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Why do we travel? Meeting people  

A business trip in the west of Kenya. We stop for gas and get into conversation with some of those who work at the station. We are a black educated Kenyan, an Indian Kenyan businessman and an white American. They are the poor and ordinary citizens of Kenya. They want a photo, I oblige. "Send us a copy." I agree. That's part of the ritual. They ask for one, knowing you will not likely send it, you agree, but have no intention of following through.

I did get their address and sent the station attendant a print some weeks later. He wrote back with his thanks. I got a photo, a memory, and a connection. I don't know what you see when you look at this photo, but it is one of my all time favorites. In some part of my mind, I will return to that gas station and find them all still there, unchanged after twenty years.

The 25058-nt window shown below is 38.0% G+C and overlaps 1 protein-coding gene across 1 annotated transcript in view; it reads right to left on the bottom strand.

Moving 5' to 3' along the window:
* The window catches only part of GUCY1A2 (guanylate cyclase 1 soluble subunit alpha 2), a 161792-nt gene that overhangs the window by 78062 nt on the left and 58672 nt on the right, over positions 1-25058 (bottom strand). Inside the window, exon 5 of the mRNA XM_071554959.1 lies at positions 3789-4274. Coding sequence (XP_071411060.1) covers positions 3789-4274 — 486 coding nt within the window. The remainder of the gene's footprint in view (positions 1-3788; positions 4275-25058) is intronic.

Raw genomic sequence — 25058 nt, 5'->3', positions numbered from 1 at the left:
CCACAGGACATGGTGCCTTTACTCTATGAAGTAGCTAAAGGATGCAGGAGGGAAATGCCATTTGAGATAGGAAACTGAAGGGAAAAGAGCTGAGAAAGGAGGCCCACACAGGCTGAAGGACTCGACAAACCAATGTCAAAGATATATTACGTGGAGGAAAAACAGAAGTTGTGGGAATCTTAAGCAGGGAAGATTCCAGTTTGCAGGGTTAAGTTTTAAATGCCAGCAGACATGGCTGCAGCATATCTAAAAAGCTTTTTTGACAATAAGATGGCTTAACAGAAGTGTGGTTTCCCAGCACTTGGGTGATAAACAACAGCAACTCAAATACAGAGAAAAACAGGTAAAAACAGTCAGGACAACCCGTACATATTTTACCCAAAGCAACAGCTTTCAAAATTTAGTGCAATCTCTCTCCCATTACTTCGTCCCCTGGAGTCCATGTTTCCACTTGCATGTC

These connections we make when traveling are the armor against the propaganda and stereotypes of the world. We can't subscribe to what "those people" are like, because we met one or two of them and know that they are not like that. Between the three of us and them there were enough stereotypes to sink a nation and start a dozen wars. But we met, and all of us found evidence that good will, a little effort to be friendly and a camera is more powerful.

Last modified 10/7/12; posted 12/28/03; original content © 2012, 2003 John P. Nordin